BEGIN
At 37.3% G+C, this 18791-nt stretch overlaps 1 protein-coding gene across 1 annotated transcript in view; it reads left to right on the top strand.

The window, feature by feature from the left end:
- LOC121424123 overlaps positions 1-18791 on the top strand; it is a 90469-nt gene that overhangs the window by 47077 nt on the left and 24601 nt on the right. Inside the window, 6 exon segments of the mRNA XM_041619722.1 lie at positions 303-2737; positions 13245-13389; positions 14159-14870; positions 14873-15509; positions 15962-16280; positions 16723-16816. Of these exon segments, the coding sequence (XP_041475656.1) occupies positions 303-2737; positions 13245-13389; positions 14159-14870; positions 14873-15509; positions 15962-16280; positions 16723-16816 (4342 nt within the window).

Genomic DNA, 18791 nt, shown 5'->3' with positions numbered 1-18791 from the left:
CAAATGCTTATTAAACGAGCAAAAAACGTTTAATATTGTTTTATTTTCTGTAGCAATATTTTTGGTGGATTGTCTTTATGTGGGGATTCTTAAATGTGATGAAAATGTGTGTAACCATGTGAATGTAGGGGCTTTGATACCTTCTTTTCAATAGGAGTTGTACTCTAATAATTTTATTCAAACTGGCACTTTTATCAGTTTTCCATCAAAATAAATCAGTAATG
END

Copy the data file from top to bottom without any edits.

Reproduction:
At 37.3% G+C, this 18791-nt stretch overlaps 1 protein-coding gene across 1 annotated transcript in view; it reads left to right on the top strand.

The window, feature by feature from the left end:
- LOC121424123 overlaps positions 1-18791 on the top strand; it is a 90469-nt gene that overhangs the window by 47077 nt on the left and 24601 nt on the right. Inside the window, 6 exon segments of the mRNA XM_041619722.1 lie at positions 303-2737; positions 13245-13389; positions 14159-14870; positions 14873-15509; positions 15962-16280; positions 16723-16816. Of these exon segments, the coding sequence (XP_041475656.1) occupies positions 303-2737; positions 13245-13389; positions 14159-14870; positions 14873-15509; positions 15962-16280; positions 16723-16816 (4342 nt within the window).

Genomic DNA, 18791 nt, shown 5'->3' with positions numbered 1-18791 from the left:
CAAATGCTTATTAAACGAGCAAAAAACGTTTAATATTGTTTTATTTTCTGTAGCAATATTTTTGGTGGATTGTCTTTATGTGGGGATTCTTAAATGTGATGAAAATGTGTGTAACCATGTGAATGTAGGGGCTTTGATACCTTCTTTTCAATAGGAGTTGTACTCTAATAATTTTATTCAAACTGGCACTTTTATCAGTTTTCCATCAAAATAAATCAGTAATG